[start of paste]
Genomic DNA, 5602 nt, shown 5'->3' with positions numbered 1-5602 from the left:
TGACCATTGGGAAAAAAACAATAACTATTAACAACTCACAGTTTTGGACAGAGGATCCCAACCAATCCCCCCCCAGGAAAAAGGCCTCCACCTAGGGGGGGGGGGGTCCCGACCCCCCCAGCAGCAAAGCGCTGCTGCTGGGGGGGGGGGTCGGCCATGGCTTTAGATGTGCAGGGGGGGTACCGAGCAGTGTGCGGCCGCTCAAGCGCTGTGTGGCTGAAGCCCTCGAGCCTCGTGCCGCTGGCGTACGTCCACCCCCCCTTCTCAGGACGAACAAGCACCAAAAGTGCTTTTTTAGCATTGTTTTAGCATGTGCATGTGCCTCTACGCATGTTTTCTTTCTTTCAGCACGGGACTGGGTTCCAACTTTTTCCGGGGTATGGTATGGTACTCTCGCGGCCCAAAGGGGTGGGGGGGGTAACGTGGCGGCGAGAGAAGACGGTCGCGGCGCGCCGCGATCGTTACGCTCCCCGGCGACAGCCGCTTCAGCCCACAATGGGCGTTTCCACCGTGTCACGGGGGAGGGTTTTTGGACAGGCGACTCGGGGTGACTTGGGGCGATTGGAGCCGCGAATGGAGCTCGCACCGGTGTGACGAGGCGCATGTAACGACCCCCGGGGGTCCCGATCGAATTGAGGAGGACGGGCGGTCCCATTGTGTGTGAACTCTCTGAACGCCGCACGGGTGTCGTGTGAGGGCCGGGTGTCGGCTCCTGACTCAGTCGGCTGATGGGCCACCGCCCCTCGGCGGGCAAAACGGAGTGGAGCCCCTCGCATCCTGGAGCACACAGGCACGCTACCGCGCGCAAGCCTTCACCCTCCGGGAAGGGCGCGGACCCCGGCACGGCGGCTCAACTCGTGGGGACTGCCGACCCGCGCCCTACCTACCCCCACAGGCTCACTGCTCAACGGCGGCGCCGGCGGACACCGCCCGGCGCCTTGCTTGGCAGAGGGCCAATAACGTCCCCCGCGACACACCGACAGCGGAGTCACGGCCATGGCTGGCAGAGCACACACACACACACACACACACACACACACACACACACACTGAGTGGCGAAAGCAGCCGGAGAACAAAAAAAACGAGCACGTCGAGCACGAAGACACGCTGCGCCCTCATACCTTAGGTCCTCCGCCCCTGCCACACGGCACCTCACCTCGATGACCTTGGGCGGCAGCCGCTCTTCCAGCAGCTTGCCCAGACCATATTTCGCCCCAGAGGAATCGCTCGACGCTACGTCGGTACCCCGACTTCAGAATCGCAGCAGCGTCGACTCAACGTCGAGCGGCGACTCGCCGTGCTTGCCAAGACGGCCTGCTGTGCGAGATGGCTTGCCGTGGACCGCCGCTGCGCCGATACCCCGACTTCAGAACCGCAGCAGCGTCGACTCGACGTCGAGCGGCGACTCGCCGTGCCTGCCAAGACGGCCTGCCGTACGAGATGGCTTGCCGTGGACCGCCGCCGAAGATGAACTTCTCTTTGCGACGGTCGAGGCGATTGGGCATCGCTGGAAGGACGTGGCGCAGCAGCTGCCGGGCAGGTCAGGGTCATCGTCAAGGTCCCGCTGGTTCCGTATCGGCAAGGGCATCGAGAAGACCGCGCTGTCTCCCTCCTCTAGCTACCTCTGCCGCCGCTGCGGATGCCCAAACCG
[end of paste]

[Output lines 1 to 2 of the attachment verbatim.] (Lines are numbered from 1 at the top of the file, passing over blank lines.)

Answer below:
Genomic DNA, 5602 nt, shown 5'->3' with positions numbered 1-5602 from the left:
TGACCATTGGGAAAAAAACAATAACTATTAACAACTCACAGTTTTGGACAGAGGATCCCAACCAATCCCCCCCCAGGAAAAAGGCCTCCACCTAGGGGGGGGGGGGTCCCGACCCCCCCAGCAGCAAAGCGCTGCTGCTGGGGGGGGGGGTCGGCCATGGCTTTAGATGTGCAGGGGGGGTACCGAGCAGTGTGCGGCCGCTCAAGCGCTGTGTGGCTGAAGCCCTCGAGCCTCGTGCCGCTGGCGTACGTCCACCCCCCCTTCTCAGGACGAACAAGCACCAAAAGTGCTTTTTTAGCATTGTTTTAGCATGTGCATGTGCCTCTACGCATGTTTTCTTTCTTTCAGCACGGGACTGGGTTCCAACTTTTTCCGGGGTATGGTATGGTACTCTCGCGGCCCAAAGGGGTGGGGGGGGTAACGTGGCGGCGAGAGAAGACGGTCGCGGCGCGCCGCGATCGTTACGCTCCCCGGCGACAGCCGCTTCAGCCCACAATGGGCGTTTCCACCGTGTCACGGGGGAGGGTTTTTGGACAGGCGACTCGGGGTGACTTGGGGCGATTGGAGCCGCGAATGGAGCTCGCACCGGTGTGACGAGGCGCATGTAACGACCCCCGGGGGTCCCGATCGAATTGAGGAGGACGGGCGGTCCCATTGTGTGTGAACTCTCTGAACGCCGCACGGGTGTCGTGTGAGGGCCGGGTGTCGGCTCCTGACTCAGTCGGCTGATGGGCCACCGCCCCTCGGCGGGCAAAACGGAGTGGAGCCCCTCGCATCCTGGAGCACACAGGCACGCTACCGCGCGCAAGCCTTCACCCTCCGGGAAGGGCGCGGACCCCGGCACGGCGGCTCAACTCGTGGGGACTGCCGACCCGCGCCCTACCTACCCCCACAGGCTCACTGCTCAACGGCGGCGCCGGCGGACACCGCCCGGCGCCTTGCTTGGCAGAGGGCCAATAACGTCCCCCGCGACACACCGACAGCGGAGTCACGGCCATGGCTGGCAGAGCACACACACACACACACACACACACACACACACACACACACTGAGTGGCGAAAGCAGCCGGAGAACAAAAAAAACGAGCACGTCGAGCACGAAGACACGCTGCGCCCTCATACCTTAGGTCCTCCGCCCCTGCCACACGGCACCTCACCTCGATGACCTTGGGCGGCAGCCGCTCTTCCAGCAGCTTGCCCAGACCATATTTCGCCCCAGAGGAATCGCTCGACGCTACGTCGGTACCCCGACTTCAGAATCGCAGCAGCGTCGACTCAACGTCGAGCGGCGACTCGCCGTGCTTGCCAAGACGGCCTGCTGTGCGAGATGGCTTGCCGTGGACCGCCGCTGCGCCGATACCCCGACTTCAGAACCGCAGCAGCGTCGACTCGACGTCGAGCGGCGACTCGCCGTGCCTGCCAAGACGGCCTGCCGTACGAGATGGCTTGCCGTGGACCGCCGCCGAAGATGAACTTCTCTTTGCGACGGTCGAGGCGATTGGGCATCGCTGGAAGGACGTGGCGCAGCAGCTGCCGGGCAGGTCAGGGTCATCGTCAAGGTCCCGCTGGTTCCGTATCGGCAAGGGCATCGAGAAGACCGCGCTGTCTCCCTCCTCTAGCTACCTCTGCCGCCGCTGCGGATGCCCAAACCG